Trump appears to have exploited this disconnect. He does not reflexively defend free trade and vows not to touch entitlements. Now, Trump is peddling GOP voters a bill of goods: While he conveys the impression that he’d go after the favorable tax treatment of top earners, his tax plan would actually shower them with large windfalls. He oversimplifies the effect of trade deals on American workers and does not meaningfully detail policies that might actually help them. And Trump’s con job relies heavily on persuading struggling GOP voters that the way to remove a major economic threat to them is to carry out mass deportations.

But as James Pethokoukis points out, Trump at least seems to speak to these voters’ desire for a proactive agenda to address challenges arising from globalization and technological change. Yet when Paul Ryan was directly asked about this disconnect, he responded with more of the same 1980s-vintage rising-tide-lifts-all-boats dogma. There is a lot of talk about how Ryan and Trump now represent warring opposites inside the GOP, and that’s true. But if anything, what this polarity really illustrates is the paralysis of GOP elites in the face of Trumpism’s appeal. Not even clever Luntzian messaging may be able to bail them out this time. Trump is peddling a scam, but at least it’s a new scam.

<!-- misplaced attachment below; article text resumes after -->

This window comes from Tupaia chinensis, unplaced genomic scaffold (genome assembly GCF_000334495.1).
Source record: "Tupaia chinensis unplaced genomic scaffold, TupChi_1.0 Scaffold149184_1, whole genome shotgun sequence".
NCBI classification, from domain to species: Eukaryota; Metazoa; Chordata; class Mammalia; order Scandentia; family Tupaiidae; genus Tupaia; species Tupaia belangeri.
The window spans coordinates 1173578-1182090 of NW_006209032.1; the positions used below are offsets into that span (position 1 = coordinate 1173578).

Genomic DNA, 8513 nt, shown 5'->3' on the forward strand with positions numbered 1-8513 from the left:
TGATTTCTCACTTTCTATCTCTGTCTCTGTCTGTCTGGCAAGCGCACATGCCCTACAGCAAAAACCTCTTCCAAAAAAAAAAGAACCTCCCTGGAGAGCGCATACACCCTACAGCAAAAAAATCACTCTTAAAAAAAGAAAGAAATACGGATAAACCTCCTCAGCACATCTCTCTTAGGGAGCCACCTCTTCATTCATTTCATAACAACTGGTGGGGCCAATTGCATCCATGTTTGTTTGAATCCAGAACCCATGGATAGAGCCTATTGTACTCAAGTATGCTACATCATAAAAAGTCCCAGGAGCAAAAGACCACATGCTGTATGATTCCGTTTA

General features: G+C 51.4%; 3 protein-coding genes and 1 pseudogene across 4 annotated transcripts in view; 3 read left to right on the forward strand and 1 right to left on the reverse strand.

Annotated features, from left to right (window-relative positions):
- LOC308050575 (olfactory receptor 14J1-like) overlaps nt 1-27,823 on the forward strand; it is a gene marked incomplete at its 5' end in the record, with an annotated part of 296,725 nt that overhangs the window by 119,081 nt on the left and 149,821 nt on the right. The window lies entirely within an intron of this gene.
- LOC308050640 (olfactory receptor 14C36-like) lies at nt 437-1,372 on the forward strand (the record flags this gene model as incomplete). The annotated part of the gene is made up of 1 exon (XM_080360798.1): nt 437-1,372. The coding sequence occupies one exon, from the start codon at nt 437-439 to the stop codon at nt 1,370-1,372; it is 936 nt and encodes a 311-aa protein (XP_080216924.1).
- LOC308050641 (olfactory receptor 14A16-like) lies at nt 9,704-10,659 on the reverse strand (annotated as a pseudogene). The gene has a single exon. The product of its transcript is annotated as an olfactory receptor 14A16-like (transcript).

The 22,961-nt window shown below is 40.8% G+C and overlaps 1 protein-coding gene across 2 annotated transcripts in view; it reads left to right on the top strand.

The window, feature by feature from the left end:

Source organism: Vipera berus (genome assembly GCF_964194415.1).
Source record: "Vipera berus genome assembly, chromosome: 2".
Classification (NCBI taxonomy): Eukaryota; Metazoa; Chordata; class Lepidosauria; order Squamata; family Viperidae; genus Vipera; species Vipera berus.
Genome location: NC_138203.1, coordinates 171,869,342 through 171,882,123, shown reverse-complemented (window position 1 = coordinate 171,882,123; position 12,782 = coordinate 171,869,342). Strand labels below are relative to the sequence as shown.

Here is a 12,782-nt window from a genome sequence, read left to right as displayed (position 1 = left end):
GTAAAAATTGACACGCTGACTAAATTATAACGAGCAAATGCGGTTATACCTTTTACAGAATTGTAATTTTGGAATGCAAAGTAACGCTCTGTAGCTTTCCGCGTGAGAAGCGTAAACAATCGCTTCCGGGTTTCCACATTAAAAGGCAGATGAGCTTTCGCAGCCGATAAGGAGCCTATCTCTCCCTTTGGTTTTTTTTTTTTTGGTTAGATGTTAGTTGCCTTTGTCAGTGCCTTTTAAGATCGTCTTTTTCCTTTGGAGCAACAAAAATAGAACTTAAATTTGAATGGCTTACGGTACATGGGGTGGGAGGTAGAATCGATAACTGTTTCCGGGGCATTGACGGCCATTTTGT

* BERNIE WINS BIG, BUT THE DELEGATE MATH REMAINS DAUNTING: Bernie Sanders racked up big wins on Saturday in Alaska, Hawaii, and Washington State, with the latter giving him the big victory in a big state that he needed.

But the delegate math remains very tough for Sanders: Clinton has 1,243 pledged delegates and 469 super-delegates, for a total of 1,712. Sanders has 975 pledged delegates and 29 super-delegates, for a total of 1,004.

* THE REALITY OF THE DELEGATE MATH: NBC’s First Read crew crunches the numbers:

Clinton must win 34% of overall remaining delegates to reach the 2,383 magic number. Sanders must win 66% of overall remaining delegates to reach the 2,383 magic number.